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Current Understanding of RANK Signaling in Osteoclast Differentiation and Maturation
- Current Understanding of RANK Signaling in Osteoclast Differentiation and Maturation
- Park, Jin Hee; Lee, Na Kyung; Lee, Soo Young
- Ewha Authors
- SCOPUS Author ID
- Issue Date
- Journal Title
- MOLECULES AND CELLS
- 1016-8478; 0219-1032
- vol. 40, no. 10, pp. 706 - 713
- nuclear factor-kappa B; nuclear factor of activated Tcells cytoplasmic 1; osteoclasts; receptor activator of nuclear factor-kappa B; tumor necrosis factor receptor-associated factors
- KOREAN SOC MOLECULAR & CELLULAR BIOLOGY
- SCI; SCIE; SCOPUS; KCI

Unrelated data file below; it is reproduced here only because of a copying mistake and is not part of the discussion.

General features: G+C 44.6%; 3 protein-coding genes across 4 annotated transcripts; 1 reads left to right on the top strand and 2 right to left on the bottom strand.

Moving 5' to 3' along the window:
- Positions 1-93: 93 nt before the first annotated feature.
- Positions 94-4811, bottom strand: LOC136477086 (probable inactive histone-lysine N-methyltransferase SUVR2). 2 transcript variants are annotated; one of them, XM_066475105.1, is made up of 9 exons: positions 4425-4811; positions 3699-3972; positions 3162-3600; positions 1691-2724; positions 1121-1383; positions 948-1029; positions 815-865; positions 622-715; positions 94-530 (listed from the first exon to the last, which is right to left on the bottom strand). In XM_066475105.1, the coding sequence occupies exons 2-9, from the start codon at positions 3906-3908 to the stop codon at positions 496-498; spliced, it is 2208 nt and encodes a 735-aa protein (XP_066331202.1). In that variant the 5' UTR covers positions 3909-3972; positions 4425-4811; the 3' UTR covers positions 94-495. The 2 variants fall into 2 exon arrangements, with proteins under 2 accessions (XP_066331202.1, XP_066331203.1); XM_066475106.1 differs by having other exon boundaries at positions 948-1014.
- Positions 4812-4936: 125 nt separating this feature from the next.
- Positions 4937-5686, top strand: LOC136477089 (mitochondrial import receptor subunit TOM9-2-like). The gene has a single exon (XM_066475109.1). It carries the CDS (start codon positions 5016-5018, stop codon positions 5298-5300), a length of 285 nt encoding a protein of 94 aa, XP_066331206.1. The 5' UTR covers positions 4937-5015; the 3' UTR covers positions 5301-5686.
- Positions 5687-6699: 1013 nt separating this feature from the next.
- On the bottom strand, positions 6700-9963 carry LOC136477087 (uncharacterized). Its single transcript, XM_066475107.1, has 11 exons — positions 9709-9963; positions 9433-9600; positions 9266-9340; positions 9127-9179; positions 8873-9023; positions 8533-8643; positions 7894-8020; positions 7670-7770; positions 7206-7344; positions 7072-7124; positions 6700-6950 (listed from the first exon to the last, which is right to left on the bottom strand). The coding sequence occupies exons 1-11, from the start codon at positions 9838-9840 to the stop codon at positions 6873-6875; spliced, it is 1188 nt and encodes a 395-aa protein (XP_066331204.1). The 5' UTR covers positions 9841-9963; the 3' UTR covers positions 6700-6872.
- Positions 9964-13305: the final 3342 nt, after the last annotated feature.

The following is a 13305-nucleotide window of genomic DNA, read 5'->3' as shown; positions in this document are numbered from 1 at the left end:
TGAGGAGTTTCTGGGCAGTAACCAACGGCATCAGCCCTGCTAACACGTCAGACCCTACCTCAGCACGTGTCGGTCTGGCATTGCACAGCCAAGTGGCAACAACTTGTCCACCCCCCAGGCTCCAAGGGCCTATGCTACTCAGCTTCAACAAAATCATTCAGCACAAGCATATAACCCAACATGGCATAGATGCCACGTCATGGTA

- Osteoclasts are bone-resorbing cells that are derived from hematopoietic precursor cells and require macrophage-colony stimulating factor and receptor activator of nuclear factor-kappa B ligand (RANKL) for their survival, proliferation, differentiation, and activation. The binding of RANKL to its receptor RANK triggers osteoclast precursors to differentiate into osteoclasts. This process depends on RANKL-RANK signaling, which is temporally regulated by various adaptor proteins and kinases. Here we summarize the current understanding of the mechanisms that regulate RANK signaling during osteoclastogenesis. In the early stage, RANK signaling is mediated by recruiting adaptor molecules such as tumor necrosis factor receptor-associated factor 6 (TRAF6), which leads to the activation of mitogen-activated protein kinases (MAPKs), and the transcription factors nuclear factor-kappa B (NF-kappa B) and activator protein-1 (AP-1). Activated NF-kappa B induces the nuclear factor of activated T-cells cytoplasmic 1 (NFATc1), which is the key osteoclastogenesis regulator. In the intermediate stage of signaling, the co-stimulatory signal induces Ca2+ oscillation via activated phospholipase C gamma 2 (PLC gamma 2) together with c-Fos/AP1, wherein Ca2+ signaling facilitates the robust production of NFATc1. In the late stage of osteoclastogenesis, NFATc1 translocates into the nucleus where it induces numerous osteoclast-specific target genes that are responsible for cell fusion and function.
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